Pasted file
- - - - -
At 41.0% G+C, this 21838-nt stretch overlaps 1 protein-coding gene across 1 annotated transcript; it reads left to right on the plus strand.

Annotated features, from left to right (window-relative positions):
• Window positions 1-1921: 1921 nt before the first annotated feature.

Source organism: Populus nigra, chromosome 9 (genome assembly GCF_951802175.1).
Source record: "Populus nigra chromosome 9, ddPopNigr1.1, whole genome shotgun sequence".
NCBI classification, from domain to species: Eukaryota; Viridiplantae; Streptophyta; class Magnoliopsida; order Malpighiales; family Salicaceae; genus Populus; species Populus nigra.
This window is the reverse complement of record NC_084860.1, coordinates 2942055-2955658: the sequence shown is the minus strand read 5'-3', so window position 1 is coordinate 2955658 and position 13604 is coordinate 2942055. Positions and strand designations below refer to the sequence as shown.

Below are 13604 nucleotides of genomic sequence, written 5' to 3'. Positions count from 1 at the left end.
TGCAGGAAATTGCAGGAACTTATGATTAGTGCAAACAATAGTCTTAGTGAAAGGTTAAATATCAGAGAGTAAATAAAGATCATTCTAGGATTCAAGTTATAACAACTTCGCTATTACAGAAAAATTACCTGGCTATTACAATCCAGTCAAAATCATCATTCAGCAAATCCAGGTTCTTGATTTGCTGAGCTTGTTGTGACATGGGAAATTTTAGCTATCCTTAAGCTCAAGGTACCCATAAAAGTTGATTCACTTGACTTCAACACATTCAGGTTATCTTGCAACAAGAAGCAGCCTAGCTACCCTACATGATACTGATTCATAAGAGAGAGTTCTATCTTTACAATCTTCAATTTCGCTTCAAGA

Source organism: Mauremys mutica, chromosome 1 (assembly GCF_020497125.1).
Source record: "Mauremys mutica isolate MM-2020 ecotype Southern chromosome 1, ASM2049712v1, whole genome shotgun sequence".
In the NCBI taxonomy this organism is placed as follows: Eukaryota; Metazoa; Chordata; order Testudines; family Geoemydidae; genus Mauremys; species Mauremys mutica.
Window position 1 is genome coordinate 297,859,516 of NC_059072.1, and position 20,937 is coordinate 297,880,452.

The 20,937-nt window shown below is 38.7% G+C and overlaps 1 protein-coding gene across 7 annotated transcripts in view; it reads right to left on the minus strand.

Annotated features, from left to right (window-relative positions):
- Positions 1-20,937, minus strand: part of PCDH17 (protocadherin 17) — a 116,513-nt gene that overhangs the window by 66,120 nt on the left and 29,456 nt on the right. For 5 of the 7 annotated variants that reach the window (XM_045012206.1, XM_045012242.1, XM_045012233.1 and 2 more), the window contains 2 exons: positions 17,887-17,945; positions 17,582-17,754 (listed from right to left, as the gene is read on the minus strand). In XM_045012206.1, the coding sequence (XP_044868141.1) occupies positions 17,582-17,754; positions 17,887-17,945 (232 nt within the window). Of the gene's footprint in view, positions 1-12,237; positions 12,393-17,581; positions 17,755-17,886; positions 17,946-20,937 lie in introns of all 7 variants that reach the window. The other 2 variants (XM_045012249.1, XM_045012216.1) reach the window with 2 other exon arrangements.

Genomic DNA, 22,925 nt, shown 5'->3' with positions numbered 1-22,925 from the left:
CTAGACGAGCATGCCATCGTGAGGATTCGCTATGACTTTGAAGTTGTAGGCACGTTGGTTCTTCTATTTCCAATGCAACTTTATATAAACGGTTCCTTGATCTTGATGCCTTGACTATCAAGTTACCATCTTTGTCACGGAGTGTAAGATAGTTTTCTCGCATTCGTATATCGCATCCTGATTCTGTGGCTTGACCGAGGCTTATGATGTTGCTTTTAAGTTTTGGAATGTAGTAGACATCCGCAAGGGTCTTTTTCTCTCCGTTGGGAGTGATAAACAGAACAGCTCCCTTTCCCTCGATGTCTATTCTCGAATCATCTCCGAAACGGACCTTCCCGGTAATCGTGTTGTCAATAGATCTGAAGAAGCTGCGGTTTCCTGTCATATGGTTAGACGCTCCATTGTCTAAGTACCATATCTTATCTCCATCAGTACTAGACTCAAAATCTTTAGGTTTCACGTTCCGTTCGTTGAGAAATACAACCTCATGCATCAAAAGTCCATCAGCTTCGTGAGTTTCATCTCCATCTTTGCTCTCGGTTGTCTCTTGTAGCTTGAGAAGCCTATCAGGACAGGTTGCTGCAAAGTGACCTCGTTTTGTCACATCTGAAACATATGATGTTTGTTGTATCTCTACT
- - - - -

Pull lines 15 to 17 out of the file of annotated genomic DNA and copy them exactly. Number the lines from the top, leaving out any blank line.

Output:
Annotated features, from left to right (window-relative positions):
- Positions 1-20,937, minus strand: part of PCDH17 (protocadherin 17) — a 116,513-nt gene that overhangs the window by 66,120 nt on the left and 29,456 nt on the right. For 5 of the 7 annotated variants that reach the window (XM_045012206.1, XM_045012242.1, XM_045012233.1 and 2 more), the window contains 2 exons: positions 17,887-17,945; positions 17,582-17,754 (listed from right to left, as the gene is read on the minus strand). In XM_045012206.1, the coding sequence (XP_044868141.1) occupies positions 17,582-17,754; positions 17,887-17,945 (232 nt within the window). Of the gene's footprint in view, positions 1-12,237; positions 12,393-17,581; positions 17,755-17,886; positions 17,946-20,937 lie in introns of all 7 variants that reach the window. The other 2 variants (XM_045012249.1, XM_045012216.1) reach the window with 2 other exon arrangements.

Genomic DNA, 22,925 nt, shown 5'->3' with positions numbered 1-22,925 from the left: